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The Inside Scoop On Modeling

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Beauty fascinates me. Modeling fascinates me. And I am blessed to have many beautiful girlfriends -- including a couple who are professional models. One is Cecilia Singley (you can read her interview here); another is Kate Michael, who is based in DC. While we usually get together to discuss things other than work, I had to ask her about her modeling career, and the reality of that lifestyle. And about her diet...

AP: What kind of model are you?

KM: I do a lot of different types of modeling which fall into a couple of categories... Here is a short form tutorial of some of the different types of modeling:

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Runway: models that walk the catwalk/runway in a designer's clothing. The requirement is usually that they be 5'9" or taller, slender... and can walk in heels!

Editorial/Print: modeling for publications like magazines, billboards, calendars

Informal: modeling fashion in an informal setting, like a department store or other off-runway location. Responsibilities are usually the same, though you're also expected to talk with customers to encourage the product

Fit: modeling for a fashion designer or manufacturer to check the fit of a design on a real human form

The pay rate for each of these differs. I consider myself mostly a runway model, but I definitely take informal work to pay the mortgage and love to do photo shoots when they come my way!

AP: Tell me more about the modeling "industry" in DC. Why don't people think that there is any?

KM: I'm always amazed when people are surprised that many of us work, either full-time or part-time, as fashion models in DC. DC is a stylish city and has its fair share of local designers and fashion and lifestyle publications that need models for lookbooks, editorial shoots and other purposes. And a lot of your favorite retail stores are headquartered in "smaller markets" and have their promotional collateral made closer to home. And don't get me started on HSN and QVC -- great work for career models located in suburban spots!

AP: OK, tell me the truth. What do you do for diet and exercise?

KM: As a former ballerina, I'm blessed to have great muscle memory for long, lean limbs -- which are perfect for modeling! Every so often, I try to get back in a dance class, but I have to admit I'm not as diligent about exercise as I should be, and I'm even worse with my diet! It may not be what people want to hear, but I don't work terribly hard at maintaining my weight. I realize that beauty comes in all shapes and sizes (and, aside from runway, there likely is a modeling category for just about all of them!), and while I'm a small size 2, I am real.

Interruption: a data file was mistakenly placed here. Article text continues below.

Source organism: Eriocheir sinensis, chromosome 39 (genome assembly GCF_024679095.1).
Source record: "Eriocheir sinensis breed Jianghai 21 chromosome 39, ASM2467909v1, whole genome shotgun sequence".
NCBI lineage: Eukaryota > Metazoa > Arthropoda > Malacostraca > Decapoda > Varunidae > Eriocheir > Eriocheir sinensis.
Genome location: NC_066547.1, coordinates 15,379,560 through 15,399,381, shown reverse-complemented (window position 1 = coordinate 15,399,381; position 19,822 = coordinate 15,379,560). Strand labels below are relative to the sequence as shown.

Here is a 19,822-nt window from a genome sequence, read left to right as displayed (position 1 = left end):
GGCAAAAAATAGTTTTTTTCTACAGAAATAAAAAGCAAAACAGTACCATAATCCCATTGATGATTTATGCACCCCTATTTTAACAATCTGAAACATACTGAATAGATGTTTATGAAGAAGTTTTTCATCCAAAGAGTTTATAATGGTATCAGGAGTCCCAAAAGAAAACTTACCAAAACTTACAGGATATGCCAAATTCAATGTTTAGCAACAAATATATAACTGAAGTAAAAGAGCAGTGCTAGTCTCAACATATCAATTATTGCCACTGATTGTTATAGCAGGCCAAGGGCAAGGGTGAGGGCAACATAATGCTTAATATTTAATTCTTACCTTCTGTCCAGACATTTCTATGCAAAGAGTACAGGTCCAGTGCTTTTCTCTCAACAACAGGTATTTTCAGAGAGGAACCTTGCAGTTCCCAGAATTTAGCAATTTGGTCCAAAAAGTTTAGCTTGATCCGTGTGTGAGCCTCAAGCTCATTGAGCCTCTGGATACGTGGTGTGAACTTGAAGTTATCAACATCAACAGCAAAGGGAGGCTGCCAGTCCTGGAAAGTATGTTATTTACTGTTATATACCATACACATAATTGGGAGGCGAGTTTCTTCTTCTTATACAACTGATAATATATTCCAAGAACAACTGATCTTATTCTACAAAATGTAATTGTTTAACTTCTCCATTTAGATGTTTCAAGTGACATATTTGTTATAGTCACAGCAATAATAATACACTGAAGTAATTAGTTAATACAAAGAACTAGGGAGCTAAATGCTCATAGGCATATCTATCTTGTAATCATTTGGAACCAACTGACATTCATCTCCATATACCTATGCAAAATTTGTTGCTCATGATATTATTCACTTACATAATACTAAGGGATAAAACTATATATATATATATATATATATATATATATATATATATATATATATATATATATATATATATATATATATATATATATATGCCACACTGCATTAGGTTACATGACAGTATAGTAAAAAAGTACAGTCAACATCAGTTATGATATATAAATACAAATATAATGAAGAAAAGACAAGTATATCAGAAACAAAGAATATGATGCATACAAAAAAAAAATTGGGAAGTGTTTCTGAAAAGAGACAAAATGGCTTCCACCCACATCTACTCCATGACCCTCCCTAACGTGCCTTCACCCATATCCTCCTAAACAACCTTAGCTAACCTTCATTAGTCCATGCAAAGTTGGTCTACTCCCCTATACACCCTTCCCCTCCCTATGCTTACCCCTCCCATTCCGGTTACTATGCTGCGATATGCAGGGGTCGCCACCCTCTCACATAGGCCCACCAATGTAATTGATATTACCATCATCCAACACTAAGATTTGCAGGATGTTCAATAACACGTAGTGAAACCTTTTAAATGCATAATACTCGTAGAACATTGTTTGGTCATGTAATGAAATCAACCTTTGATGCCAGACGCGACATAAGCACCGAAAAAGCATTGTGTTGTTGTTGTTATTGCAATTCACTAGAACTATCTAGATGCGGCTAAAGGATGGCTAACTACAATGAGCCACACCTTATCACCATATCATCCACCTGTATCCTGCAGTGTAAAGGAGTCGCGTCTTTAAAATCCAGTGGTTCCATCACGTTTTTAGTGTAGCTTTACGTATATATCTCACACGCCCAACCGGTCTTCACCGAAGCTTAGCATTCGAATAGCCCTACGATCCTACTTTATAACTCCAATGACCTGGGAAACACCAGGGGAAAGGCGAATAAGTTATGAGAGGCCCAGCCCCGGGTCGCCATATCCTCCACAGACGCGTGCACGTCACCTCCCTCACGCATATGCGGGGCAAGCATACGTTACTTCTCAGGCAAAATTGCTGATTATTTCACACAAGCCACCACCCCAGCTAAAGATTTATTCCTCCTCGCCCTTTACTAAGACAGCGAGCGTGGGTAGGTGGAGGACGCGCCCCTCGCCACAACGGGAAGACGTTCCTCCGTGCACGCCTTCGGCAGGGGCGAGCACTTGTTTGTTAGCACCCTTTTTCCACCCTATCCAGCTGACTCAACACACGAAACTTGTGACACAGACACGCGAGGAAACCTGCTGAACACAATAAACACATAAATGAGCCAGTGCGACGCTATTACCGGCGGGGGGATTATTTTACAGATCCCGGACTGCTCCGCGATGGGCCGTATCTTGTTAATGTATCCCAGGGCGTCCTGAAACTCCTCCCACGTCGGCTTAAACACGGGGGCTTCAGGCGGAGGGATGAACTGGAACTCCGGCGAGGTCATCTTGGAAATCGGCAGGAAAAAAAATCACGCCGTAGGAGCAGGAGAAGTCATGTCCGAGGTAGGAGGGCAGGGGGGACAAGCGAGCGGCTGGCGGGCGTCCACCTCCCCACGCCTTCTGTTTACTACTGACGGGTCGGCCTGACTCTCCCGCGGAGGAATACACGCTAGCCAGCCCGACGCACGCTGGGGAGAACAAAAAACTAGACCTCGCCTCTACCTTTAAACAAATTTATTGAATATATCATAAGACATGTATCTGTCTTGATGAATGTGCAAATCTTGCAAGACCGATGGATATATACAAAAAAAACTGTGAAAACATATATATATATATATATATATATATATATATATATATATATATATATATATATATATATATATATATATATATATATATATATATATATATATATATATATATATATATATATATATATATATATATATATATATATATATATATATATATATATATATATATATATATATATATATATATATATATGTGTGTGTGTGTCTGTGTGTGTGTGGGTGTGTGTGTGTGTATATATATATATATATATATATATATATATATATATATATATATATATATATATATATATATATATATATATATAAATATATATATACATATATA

AP: What are your favorite things about modeling?

KM: It's glamorous! It's exciting! It's fun! Not always, of course, but it certainly can be. And why not spend some of the best years of my life wearing beautiful things, showing off in front of a crowd (I used to be a dancer, so performance art is one of my very favorite things), and making a good living at it? It's work, of course, but this means of supporting myself also allows for creativity, and a little something different every day, and I love it!

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AP: Are there any aspects of the job that you hate?

KM: It's a competitive business, and I'm not just talking about the other girls or the agents. I'm in competition with myself! It's frustrating to try to live off your looks because you'll always be too small, too big, too muscular, too tall (or have a nose too big) for someone. Thankfully, everyone sees beauty differently!

AP: Do you get keep the clothes and other modeling myths?

KM: This question makes me laugh. No. I've gotten to keep the clothes exactly ONCE. I was simulating a gym workout with Stella McCartney activewear and they let me keep the running shorts after I had perspired in them for a few hours! With gowns and most designer pieces, they are traveling the country to many different markets, to be worn by many different models. Besides, a sample is a sample... and sometimes not even finished or completed exactly as it will be in production.

AP: What is the model's retirement plan?

KM: We call fashion an industry because it is a multi-trillion dollar business, and serious models treat themselves as a business as well. Of course that financial planning and retirement saving can be difficult when work isn't as steady as a 9 to 5 and you're keeping your fingers crossed for every gig.

I've completed my MA/MBA so I know I have options. I run my own local online business and I keep a few other irons in the fire. But my best retirement plan is to treat the modeling work like work and make sure I always give the job my best so I can be doing it for as long as possible.

AP: Any last words?

KM: While there is some benefit to the public notion that modeling is fascinating and romantic, I think it might be more accurate to consider us a community of artists.